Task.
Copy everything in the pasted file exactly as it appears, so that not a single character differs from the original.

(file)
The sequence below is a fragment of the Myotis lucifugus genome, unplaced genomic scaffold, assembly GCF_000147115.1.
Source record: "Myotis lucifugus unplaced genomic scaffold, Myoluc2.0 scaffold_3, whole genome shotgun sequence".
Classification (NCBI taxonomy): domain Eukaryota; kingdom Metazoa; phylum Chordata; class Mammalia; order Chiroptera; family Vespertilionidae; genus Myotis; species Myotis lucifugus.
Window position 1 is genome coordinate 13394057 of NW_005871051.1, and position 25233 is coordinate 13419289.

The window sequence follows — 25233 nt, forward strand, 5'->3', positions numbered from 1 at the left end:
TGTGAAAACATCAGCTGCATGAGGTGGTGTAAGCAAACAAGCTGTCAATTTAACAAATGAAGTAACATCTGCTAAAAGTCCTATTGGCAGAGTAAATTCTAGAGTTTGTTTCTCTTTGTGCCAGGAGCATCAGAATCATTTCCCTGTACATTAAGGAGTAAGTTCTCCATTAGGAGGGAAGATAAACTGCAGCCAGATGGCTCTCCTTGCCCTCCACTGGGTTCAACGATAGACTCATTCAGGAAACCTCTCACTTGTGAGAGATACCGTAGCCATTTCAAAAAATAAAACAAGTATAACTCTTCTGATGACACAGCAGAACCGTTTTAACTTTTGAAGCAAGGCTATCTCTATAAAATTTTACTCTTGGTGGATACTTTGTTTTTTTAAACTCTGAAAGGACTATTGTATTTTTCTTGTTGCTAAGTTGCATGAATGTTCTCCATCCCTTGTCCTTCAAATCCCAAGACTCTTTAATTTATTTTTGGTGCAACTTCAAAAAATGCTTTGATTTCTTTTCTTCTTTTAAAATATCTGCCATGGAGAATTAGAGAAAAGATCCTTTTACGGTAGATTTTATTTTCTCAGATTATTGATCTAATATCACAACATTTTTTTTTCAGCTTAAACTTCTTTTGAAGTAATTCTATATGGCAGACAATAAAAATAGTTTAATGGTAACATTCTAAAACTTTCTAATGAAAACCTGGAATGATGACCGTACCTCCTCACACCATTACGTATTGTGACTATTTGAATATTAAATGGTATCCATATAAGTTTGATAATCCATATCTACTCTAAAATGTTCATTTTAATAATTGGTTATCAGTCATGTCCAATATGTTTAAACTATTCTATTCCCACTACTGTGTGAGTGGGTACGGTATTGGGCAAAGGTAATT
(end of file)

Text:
The sequence below is a fragment of the Myotis lucifugus genome, unplaced genomic scaffold, assembly GCF_000147115.1.
Source record: "Myotis lucifugus unplaced genomic scaffold, Myoluc2.0 scaffold_3, whole genome shotgun sequence".
Classification (NCBI taxonomy): domain Eukaryota; kingdom Metazoa; phylum Chordata; class Mammalia; order Chiroptera; family Vespertilionidae; genus Myotis; species Myotis lucifugus.
Window position 1 is genome coordinate 13394057 of NW_005871051.1, and position 25233 is coordinate 13419289.

The window sequence follows — 25233 nt, forward strand, 5'->3', positions numbered from 1 at the left end:
TGTGAAAACATCAGCTGCATGAGGTGGTGTAAGCAAACAAGCTGTCAATTTAACAAATGAAGTAACATCTGCTAAAAGTCCTATTGGCAGAGTAAATTCTAGAGTTTGTTTCTCTTTGTGCCAGGAGCATCAGAATCATTTCCCTGTACATTAAGGAGTAAGTTCTCCATTAGGAGGGAAGATAAACTGCAGCCAGATGGCTCTCCTTGCCCTCCACTGGGTTCAACGATAGACTCATTCAGGAAACCTCTCACTTGTGAGAGATACCGTAGCCATTTCAAAAAATAAAACAAGTATAACTCTTCTGATGACACAGCAGAACCGTTTTAACTTTTGAAGCAAGGCTATCTCTATAAAATTTTACTCTTGGTGGATACTTTGTTTTTTTAAACTCTGAAAGGACTATTGTATTTTTCTTGTTGCTAAGTTGCATGAATGTTCTCCATCCCTTGTCCTTCAAATCCCAAGACTCTTTAATTTATTTTTGGTGCAACTTCAAAAAATGCTTTGATTTCTTTTCTTCTTTTAAAATATCTGCCATGGAGAATTAGAGAAAAGATCCTTTTACGGTAGATTTTATTTTCTCAGATTATTGATCTAATATCACAACATTTTTTTTTCAGCTTAAACTTCTTTTGAAGTAATTCTATATGGCAGACAATAAAAATAGTTTAATGGTAACATTCTAAAACTTTCTAATGAAAACCTGGAATGATGACCGTACCTCCTCACACCATTACGTATTGTGACTATTTGAATATTAAATGGTATCCATATAAGTTTGATAATCCATATCTACTCTAAAATGTTCATTTTAATAATTGGTTATCAGTCATGTCCAATATGTTTAAACTATTCTATTCCCACTACTGTGTGAGTGGGTACGGTATTGGGCAAAGGTAATT